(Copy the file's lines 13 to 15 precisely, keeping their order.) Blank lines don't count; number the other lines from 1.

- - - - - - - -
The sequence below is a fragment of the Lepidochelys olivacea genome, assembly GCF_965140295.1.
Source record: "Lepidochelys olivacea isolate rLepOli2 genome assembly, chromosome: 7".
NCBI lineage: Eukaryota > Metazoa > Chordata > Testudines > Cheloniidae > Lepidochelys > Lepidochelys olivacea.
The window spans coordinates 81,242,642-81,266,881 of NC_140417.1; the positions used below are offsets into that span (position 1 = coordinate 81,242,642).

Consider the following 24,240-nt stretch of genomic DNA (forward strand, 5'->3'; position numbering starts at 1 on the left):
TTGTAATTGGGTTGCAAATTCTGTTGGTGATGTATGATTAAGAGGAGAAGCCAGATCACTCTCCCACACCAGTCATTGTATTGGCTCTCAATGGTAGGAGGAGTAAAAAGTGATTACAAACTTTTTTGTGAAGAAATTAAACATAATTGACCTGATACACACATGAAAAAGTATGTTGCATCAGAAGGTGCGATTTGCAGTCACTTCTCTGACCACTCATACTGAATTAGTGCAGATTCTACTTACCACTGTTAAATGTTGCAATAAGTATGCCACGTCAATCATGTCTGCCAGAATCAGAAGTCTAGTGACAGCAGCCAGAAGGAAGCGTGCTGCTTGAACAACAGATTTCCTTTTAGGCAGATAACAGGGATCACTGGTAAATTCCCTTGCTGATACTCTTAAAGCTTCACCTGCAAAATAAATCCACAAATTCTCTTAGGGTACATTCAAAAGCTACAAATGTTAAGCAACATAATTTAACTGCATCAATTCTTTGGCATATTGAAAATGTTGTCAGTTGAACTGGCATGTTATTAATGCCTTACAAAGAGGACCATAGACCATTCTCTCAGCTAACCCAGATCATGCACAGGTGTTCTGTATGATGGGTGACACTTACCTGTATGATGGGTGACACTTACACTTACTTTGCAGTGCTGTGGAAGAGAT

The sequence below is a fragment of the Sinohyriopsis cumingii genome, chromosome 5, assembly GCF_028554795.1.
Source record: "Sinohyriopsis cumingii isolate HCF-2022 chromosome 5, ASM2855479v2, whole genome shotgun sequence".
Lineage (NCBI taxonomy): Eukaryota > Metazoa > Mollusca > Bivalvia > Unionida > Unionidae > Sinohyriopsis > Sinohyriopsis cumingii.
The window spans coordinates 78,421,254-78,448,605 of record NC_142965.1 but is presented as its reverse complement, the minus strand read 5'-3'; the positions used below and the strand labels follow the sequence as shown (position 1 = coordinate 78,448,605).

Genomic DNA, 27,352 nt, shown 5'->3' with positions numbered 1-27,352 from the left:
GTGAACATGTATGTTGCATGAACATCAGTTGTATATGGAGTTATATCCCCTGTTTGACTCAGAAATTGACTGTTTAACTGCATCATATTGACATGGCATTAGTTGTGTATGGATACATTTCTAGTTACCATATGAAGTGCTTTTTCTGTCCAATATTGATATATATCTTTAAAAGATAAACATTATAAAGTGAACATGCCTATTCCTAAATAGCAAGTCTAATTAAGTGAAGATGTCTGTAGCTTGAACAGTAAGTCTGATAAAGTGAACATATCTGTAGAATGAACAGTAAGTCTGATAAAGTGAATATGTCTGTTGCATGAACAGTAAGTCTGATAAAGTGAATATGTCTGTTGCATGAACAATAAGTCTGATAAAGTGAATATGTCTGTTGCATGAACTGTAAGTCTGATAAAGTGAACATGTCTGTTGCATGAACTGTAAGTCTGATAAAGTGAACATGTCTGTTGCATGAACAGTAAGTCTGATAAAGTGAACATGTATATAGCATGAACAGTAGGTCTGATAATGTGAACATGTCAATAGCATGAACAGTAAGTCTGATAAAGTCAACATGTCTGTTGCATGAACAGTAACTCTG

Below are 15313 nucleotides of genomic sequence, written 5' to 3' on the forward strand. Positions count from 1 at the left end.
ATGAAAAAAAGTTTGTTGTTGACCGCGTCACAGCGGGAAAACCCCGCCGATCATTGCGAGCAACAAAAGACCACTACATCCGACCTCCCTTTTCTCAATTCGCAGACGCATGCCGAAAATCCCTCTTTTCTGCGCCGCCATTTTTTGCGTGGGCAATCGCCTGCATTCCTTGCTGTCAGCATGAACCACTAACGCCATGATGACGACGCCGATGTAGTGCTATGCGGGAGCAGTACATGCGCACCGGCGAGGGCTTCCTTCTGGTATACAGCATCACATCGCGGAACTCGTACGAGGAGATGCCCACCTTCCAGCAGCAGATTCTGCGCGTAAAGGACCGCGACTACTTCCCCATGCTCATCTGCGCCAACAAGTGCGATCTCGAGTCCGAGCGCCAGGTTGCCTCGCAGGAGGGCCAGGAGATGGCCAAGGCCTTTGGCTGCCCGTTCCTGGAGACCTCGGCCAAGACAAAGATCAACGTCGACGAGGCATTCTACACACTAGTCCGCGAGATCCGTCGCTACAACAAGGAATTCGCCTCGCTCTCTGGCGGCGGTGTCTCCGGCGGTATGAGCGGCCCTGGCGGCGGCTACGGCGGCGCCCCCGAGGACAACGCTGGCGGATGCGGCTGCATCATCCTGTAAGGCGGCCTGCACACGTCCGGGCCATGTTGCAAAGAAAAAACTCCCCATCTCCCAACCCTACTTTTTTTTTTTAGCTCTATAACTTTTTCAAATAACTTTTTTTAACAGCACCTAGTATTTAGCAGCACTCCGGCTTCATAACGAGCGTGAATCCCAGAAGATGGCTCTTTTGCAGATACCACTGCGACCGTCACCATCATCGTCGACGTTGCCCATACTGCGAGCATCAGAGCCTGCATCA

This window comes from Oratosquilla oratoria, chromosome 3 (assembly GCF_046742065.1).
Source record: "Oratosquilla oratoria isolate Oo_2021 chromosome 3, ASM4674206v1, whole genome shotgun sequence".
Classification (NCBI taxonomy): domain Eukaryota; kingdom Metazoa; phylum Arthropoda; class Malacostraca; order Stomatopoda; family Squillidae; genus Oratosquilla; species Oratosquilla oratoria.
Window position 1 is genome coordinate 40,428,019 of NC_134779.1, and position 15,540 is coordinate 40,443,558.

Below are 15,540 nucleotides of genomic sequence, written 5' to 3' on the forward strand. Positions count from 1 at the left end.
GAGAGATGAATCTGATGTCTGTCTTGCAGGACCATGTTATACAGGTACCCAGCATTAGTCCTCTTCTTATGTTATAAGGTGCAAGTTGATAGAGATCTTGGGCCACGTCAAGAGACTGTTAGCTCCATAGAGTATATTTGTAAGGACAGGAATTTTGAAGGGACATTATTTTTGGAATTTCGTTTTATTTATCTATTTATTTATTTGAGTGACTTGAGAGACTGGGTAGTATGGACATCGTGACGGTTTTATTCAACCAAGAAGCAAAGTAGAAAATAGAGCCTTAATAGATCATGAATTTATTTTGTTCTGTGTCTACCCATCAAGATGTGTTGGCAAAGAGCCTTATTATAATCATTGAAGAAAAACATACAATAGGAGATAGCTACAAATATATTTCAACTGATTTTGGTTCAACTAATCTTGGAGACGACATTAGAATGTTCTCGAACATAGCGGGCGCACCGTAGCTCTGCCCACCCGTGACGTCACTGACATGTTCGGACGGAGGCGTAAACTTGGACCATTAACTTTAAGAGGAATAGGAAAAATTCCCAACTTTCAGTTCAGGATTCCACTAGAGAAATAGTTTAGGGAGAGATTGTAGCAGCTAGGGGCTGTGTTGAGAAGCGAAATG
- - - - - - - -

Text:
Below are 15313 nucleotides of genomic sequence, written 5' to 3' on the forward strand. Positions count from 1 at the left end.
ATGAAAAAAAGTTTGTTGTTGACCGCGTCACAGCGGGAAAACCCCGCCGATCATTGCGAGCAACAAAAGACCACTACATCCGACCTCCCTTTTCTCAATTCGCAGACGCATGCCGAAAATCCCTCTTTTCTGCGCCGCCATTTTTTGCGTGGGCAATCGCCTGCATTCCTTGCTGTCAGCATGAACCACTAACGCCATGATGACGACGCCGATGTAGTGCTATGCGGGAGCAGTACATGCGCACCGGCGAGGGCTTCCTTCTGGTATACAGCATCACATCGCGGAACTCGTACGAGGAGATGCCCACCTTCCAGCAGCAGATTCTGCGCGTAAAGGACCGCGACTACTTCCCCATGCTCATCTGCGCCAACAAGTGCGATCTCGAGTCCGAGCGCCAGGTTGCCTCGCAGGAGGGCCAGGAGATGGCCAAGGCCTTTGGCTGCCCGTTCCTGGAGACCTCGGCCAAGACAAAGATCAACGTCGACGAGGCATTCTACACACTAGTCCGCGAGATCCGTCGCTACAACAAGGAATTCGCCTCGCTCTCTGGCGGCGGTGTCTCCGGCGGTATGAGCGGCCCTGGCGGCGGCTACGGCGGCGCCCCCGAGGACAACGCTGGCGGATGCGGCTGCATCATCCTGTAAGGCGGCCTGCACACGTCCGGGCCATGTTGCAAAGAAAAAACTCCCCATCTCCCAACCCTACTTTTTTTTTTTAGCTCTATAACTTTTTCAAATAACTTTTTTTAACAGCACCTAGTATTTAGCAGCACTCCGGCTTCATAACGAGCGTGAATCCCAGAAGATGGCTCTTTTGCAGATACCACTGCGACCGTCACCATCATCGTCGACGTTGCCCATACTGCGAGCATCAGAGCCTGCATCA

This window comes from Oratosquilla oratoria, chromosome 3 (assembly GCF_046742065.1).